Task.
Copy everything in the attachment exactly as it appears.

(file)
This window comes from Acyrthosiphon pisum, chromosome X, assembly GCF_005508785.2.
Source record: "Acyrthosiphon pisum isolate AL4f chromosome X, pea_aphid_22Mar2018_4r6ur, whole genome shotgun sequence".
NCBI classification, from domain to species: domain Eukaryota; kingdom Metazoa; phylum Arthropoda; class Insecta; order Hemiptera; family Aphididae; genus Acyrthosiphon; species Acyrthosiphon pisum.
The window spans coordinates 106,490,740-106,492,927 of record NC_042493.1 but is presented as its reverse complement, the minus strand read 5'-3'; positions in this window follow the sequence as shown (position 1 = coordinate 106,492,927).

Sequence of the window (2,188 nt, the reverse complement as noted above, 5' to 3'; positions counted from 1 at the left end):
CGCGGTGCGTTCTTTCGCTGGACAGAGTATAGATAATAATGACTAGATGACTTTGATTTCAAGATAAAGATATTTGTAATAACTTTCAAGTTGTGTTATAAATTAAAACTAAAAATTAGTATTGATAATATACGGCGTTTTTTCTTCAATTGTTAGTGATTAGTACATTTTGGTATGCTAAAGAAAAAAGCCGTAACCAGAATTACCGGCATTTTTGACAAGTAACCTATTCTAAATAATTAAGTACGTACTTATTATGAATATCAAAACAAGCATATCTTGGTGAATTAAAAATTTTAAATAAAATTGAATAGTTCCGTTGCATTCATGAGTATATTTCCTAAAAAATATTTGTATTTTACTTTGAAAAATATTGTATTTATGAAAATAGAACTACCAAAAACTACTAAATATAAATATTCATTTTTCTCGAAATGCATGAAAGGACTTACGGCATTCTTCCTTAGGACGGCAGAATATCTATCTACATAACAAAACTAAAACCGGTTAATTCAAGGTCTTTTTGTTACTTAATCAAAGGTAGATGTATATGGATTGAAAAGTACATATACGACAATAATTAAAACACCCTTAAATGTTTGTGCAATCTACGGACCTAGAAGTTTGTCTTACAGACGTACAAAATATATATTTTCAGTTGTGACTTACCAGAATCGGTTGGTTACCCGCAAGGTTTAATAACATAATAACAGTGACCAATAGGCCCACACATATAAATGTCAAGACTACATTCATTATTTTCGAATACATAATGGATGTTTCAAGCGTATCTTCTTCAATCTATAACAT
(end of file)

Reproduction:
This window comes from Acyrthosiphon pisum, chromosome X, assembly GCF_005508785.2.
Source record: "Acyrthosiphon pisum isolate AL4f chromosome X, pea_aphid_22Mar2018_4r6ur, whole genome shotgun sequence".
NCBI classification, from domain to species: domain Eukaryota; kingdom Metazoa; phylum Arthropoda; class Insecta; order Hemiptera; family Aphididae; genus Acyrthosiphon; species Acyrthosiphon pisum.
The window spans coordinates 106,490,740-106,492,927 of record NC_042493.1 but is presented as its reverse complement, the minus strand read 5'-3'; positions in this window follow the sequence as shown (position 1 = coordinate 106,492,927).

Sequence of the window (2,188 nt, the reverse complement as noted above, 5' to 3'; positions counted from 1 at the left end):
CGCGGTGCGTTCTTTCGCTGGACAGAGTATAGATAATAATGACTAGATGACTTTGATTTCAAGATAAAGATATTTGTAATAACTTTCAAGTTGTGTTATAAATTAAAACTAAAAATTAGTATTGATAATATACGGCGTTTTTTCTTCAATTGTTAGTGATTAGTACATTTTGGTATGCTAAAGAAAAAAGCCGTAACCAGAATTACCGGCATTTTTGACAAGTAACCTATTCTAAATAATTAAGTACGTACTTATTATGAATATCAAAACAAGCATATCTTGGTGAATTAAAAATTTTAAATAAAATTGAATAGTTCCGTTGCATTCATGAGTATATTTCCTAAAAAATATTTGTATTTTACTTTGAAAAATATTGTATTTATGAAAATAGAACTACCAAAAACTACTAAATATAAATATTCATTTTTCTCGAAATGCATGAAAGGACTTACGGCATTCTTCCTTAGGACGGCAGAATATCTATCTACATAACAAAACTAAAACCGGTTAATTCAAGGTCTTTTTGTTACTTAATCAAAGGTAGATGTATATGGATTGAAAAGTACATATACGACAATAATTAAAACACCCTTAAATGTTTGTGCAATCTACGGACCTAGAAGTTTGTCTTACAGACGTACAAAATATATATTTTCAGTTGTGACTTACCAGAATCGGTTGGTTACCCGCAAGGTTTAATAACATAATAACAGTGACCAATAGGCCCACACATATAAATGTCAAGACTACATTCATTATTTTCGAATACATAATGGATGTTTCAAGCGTATCTTCTTCAATCTATAACAT